Getting the letters of recommendation.

<p>So apparently, 2 letters of recommendation is highly recommended by top schools to be submitted for the admissions. I was told to get the same 2 professors again for the upcoming semester or year once either one has previously ended. Anybody knows how difficult would it be to get the same teachers again? </p>

<p>Is this necessary?</p>

<p>I don't think it's at all necessary that you go out of your way to be put in a class that the same professor is teaching. Pick classes based on your schedule, how hard they are, and if you can do well in them. Ask two professors who know you and your academic work. If you feel that you need to take a professor for a second semester in order for them to write you a good rec, you should ask someone else.</p>

<p>Is one semester even enough for a professor to judge you on the personal quality of your work and personality?</p>

<p>Yes. Go to their office hours, talk to them about things other than school so they can get to know you as a person. If the prof is doing research, see if you can help, even if it isnt directly related to your major. Find other programs the prof may be the head of on campus or in the community and volunteer in those. There's many ways to get to know a prof without taking his/her classes.</p>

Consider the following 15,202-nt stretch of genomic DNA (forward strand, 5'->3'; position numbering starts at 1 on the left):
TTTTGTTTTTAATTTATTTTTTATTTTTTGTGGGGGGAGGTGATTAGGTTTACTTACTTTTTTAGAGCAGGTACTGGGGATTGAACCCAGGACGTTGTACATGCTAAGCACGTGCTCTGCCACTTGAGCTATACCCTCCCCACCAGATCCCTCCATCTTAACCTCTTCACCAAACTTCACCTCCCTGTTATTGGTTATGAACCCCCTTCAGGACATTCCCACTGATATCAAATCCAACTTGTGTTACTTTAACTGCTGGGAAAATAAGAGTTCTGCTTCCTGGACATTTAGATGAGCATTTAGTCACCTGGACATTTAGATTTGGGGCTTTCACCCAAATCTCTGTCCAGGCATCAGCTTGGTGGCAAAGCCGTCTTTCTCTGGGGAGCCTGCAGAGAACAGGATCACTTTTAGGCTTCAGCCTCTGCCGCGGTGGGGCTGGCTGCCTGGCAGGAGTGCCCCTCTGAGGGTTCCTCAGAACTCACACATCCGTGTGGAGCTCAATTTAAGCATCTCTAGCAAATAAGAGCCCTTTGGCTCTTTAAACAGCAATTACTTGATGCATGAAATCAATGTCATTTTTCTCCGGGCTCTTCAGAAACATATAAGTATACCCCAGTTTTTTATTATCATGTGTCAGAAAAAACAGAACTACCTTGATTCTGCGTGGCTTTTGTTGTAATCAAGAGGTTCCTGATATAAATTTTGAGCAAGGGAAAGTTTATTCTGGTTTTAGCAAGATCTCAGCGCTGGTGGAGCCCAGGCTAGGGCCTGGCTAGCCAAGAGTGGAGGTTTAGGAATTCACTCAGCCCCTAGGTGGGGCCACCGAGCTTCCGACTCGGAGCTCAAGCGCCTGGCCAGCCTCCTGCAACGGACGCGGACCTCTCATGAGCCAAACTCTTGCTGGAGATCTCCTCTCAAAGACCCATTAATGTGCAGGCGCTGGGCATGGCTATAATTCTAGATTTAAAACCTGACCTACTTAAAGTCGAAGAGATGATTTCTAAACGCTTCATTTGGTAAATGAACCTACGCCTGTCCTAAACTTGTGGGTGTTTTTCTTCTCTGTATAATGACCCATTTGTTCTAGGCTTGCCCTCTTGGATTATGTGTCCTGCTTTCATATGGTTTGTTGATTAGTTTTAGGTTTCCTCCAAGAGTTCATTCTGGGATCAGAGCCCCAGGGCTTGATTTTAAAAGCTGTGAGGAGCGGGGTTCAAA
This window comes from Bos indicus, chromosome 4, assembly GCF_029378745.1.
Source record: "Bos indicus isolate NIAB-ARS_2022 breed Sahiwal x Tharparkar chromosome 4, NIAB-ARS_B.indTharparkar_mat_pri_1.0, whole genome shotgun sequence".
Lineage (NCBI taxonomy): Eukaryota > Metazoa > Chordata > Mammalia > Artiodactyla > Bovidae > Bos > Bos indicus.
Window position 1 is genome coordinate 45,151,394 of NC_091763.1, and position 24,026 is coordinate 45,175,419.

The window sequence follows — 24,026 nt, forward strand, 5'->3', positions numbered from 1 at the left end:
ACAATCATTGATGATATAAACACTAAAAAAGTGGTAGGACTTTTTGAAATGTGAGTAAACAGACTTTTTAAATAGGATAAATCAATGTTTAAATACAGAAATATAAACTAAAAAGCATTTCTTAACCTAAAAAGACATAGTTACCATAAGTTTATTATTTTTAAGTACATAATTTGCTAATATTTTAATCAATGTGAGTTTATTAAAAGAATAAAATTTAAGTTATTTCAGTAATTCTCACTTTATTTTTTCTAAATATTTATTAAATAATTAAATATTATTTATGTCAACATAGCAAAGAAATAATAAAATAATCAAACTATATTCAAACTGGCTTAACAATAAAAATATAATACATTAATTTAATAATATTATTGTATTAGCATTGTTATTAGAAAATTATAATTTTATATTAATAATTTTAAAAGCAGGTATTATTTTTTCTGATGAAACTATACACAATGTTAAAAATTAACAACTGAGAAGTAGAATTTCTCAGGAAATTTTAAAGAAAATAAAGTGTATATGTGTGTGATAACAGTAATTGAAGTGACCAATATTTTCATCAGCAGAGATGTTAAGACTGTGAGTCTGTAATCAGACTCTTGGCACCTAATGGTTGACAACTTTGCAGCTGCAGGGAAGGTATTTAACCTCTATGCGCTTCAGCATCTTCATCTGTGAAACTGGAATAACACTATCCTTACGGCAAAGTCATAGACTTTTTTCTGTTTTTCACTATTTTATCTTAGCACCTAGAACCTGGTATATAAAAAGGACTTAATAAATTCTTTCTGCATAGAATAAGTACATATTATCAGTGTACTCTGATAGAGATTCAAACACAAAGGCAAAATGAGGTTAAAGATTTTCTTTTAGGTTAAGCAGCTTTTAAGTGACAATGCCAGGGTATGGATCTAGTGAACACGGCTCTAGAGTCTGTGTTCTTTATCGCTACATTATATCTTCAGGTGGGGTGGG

<p>There's something that I'm wondering myself: Why make ties with more than 2 professors when you only need to know 2?</p>

<p>Its always good to know as many profs as you can, though Id stress quality over quantity. What if you dont get into your desired school, what if one of them writes a less than spectacular rec, retires, you make a bad grade in class. I had 2 main ones, and like 3 back ups. Also, you can ask for extra copy to a school you wont apply to and read it to see if its legit. My recs were open so I got to read them anyway.</p>

<p>I asked my chemistry professor who also happened to be my adviser right before fall semester ended, so she had only known me for a few months. My other rec came from a professor that I had never had in class, but I had contacted her about working in her lab, and I worked full-time for five weeks in January/Feb, then part-time during spring semester. I asked her about four weeks into working, having been in contact with her since October. One semester is fine, provided you have been to office hours more than once with legitimate questions and have performed exceptionally well in class.</p>

<p>How do you establish a leadership position if you lose to an organization or club election?</p>

<p>^ Bump....</p>

<p>Start your own or become chair of a committee and make it sound important.</p>

<p>Ugh, that's difficult. I'd rather be elected instead. :/</p>